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Prognosticating Punch Outs and Passes, Free

One month of baseball is in the book; enough for walks and strikeouts to become 50% reliable for pitchers, or at least 50% reliable indicator of past talent. As Eno Sarris highlighted in his recent starting pitcher rankings update, velocity, and strikeout minus walk rate are two indicators fantasy baseballers should be primarily focused on this early into the season. Strikeout minus walk rate is perhaps the best in-season predictor of future performance. It’s still early but April performance offers some limited insight on the rest of the season.

TLDR: this article examines expected strikeout and walk rates for the rest of the season based on April pitch results (swinging strikes, foul strikes, looking strikes, balls). Scroll to the bottom for expected strikeout rate minus walk rate leaderboards (updated through 5/3 games).

With inspiration from Mike Podhorzer’s expected strikeout rate and expected walk rate equations, I built very similar models using April 2018 performance (using pitchers with minimum 380 pitches) to forecast post-April 2018 performance. My models had virtually identical predictive validity to Podhorzer’s models on the 2018 sample. My models take into account swinging strikes, foul strikes, looking strikes, and balls to predict strikeout rate and walk rate—all gathered from Baseball Savant. My expected strikeout and walk rate models each explained about 50% of post-April 2018 pitcher performance. It is reasonable to conjecture they might also explain about 50% of post-April 2019 performance. That being said, at least 50% of pitcher performance remains unexplained by these models. One should take performance in prior years very seriously when setting expectations for the rest of this season.

The table below shows the values needed to calculate expected walks and strikeouts.

Interested readers can pull data from Baseball Savant themselves and use these equations to generate expected strikeout and walk rates. Just multiply each rate by the appropriate coefficient from the table and then add the intercept. For example, to calculate expected swinging strike rate for Caleb Smith, first multiply his current swinging strike rate, 18.3%, by .016. Here’s the full calculation for Caleb Smith: -.4396+(18.3*.0161)+(15.7*.0103)+(19.5*.0079)+(32*.0045) = 31.5% expected strikeout rate.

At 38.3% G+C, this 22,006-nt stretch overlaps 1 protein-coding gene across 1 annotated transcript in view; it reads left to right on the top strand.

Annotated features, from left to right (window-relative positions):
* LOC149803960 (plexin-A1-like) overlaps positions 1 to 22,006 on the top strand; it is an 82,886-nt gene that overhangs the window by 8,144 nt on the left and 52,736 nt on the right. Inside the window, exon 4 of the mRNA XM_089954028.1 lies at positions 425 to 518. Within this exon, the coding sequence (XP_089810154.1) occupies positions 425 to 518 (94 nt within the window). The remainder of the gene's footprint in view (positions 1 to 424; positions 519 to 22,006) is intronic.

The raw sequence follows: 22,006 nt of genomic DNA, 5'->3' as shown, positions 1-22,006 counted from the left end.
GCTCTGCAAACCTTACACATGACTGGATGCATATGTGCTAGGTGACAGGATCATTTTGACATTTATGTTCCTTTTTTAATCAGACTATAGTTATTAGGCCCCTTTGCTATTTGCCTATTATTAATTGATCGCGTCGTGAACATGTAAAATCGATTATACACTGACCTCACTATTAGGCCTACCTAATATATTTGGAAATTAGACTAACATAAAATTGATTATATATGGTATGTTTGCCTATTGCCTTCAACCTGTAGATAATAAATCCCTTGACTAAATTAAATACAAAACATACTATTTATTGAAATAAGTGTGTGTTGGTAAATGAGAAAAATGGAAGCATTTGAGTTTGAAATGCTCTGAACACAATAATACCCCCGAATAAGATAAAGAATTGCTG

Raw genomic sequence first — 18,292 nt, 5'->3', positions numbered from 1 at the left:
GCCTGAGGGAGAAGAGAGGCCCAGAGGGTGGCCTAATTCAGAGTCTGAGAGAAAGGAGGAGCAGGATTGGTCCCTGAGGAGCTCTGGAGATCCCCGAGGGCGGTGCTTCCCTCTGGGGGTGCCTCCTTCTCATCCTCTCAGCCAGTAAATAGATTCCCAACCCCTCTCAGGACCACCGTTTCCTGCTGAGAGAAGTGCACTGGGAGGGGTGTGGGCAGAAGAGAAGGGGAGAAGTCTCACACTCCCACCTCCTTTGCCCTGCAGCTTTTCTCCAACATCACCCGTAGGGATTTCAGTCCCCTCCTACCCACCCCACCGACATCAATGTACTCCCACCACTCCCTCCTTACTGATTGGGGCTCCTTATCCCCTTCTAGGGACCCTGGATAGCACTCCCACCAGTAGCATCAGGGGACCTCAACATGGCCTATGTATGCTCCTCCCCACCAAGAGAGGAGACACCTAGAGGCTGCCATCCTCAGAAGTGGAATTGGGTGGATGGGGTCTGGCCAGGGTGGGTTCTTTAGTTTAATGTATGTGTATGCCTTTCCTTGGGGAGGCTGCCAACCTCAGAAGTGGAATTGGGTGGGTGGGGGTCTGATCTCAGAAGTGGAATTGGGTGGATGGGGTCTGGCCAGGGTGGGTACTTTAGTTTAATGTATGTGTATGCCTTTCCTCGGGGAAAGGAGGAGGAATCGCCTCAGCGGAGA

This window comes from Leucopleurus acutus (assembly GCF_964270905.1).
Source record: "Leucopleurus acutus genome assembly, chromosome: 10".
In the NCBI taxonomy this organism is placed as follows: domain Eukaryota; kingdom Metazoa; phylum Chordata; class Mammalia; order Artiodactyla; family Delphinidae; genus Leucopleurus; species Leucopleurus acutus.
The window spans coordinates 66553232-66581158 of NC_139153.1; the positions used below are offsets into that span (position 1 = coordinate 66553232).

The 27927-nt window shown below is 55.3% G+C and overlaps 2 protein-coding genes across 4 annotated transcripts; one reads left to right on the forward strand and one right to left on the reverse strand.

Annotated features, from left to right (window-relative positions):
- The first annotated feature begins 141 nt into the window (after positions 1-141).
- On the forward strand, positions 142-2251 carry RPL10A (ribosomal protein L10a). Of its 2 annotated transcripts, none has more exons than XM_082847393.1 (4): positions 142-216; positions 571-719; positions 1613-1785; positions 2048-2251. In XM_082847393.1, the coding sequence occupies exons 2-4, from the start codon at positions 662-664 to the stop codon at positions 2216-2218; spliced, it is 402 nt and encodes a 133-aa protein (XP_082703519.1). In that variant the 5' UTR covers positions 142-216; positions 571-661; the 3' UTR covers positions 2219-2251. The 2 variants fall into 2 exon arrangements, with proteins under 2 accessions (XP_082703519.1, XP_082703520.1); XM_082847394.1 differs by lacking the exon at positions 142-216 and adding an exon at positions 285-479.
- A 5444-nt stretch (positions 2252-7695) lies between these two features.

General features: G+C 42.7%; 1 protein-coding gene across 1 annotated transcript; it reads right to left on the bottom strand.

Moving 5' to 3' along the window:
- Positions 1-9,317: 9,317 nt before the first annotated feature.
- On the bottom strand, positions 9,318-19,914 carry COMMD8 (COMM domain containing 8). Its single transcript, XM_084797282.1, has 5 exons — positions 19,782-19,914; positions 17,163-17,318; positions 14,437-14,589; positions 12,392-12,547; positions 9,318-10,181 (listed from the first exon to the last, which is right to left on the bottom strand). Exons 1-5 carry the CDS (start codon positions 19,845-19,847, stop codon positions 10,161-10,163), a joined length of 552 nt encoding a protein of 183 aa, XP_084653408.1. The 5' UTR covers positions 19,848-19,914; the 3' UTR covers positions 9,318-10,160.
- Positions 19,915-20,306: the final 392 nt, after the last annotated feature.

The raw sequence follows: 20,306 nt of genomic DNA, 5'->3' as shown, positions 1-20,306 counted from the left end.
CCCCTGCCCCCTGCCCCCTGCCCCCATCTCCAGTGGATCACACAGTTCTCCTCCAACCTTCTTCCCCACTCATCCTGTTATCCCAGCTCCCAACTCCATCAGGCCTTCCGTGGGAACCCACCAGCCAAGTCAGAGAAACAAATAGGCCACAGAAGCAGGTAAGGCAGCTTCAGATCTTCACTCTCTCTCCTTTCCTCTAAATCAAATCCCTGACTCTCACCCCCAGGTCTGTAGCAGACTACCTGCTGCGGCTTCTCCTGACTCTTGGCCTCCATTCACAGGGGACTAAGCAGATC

Swinging strikes captures three types of swinging strikes, foul tips, and missed bunts. It’s close to Fangraphs’ swinging strikes, but about 1% higher because it captures foul tips (league average 12% of all pitches for my measure versus league average 11% for Fangraphs’ measure). Foul strikes captures fouls, foul bunts, and foul pitchouts (17% league average). Called strikes captures called strikes (17% league average). Balls captures balls in dirt, balls, and hit by pitches (not intentional balls) (37% league average).

This article concludes with a rankings leaderboard of all pitchers by expected strikeout rate minus expected walk rate (minimum 380 pitches in 2019, or about four starts, updated through 5/3 performances). kwERA is an ERA estimator from GuyM, explained by Tom Tango here, that only uses strikeout and walk rate. I set league average kwERA to 4.15 for my sample. League average expected strikeout rate is 23.2%. League average expected walk rate is 7.7%. League average strikeout minus walk rate is 15.5%.

I have included 2018 data in the leaderboards so it’s easy to see how pitchers have changed since last season (not that anything is particularly easy to see in this admittedly very busy table!). There’s a lot of information and I wanted to give readers a chance to draw their own conclusions. I also share some of my own observations below.

Stray Observations:

  • Expected strikeout and walk rates underrate certain guys who have been ostensibly “over-performing” since last season. One example is Hyun-Jin Ryu’s expected walk rate of about 7%. His walk rate has been sub-5% since the beginning of 2018, for over 100 innings now, so I’d expect him to continue to outperform his expected walk rate. Another example is Trevor Bauer’s 27% expected strikeout rate. He’s been above 29% since the start of 2018, and his 2019 components are pretty similar to last year. I’d be hesitant to forecast too much regression in his strikeout rate.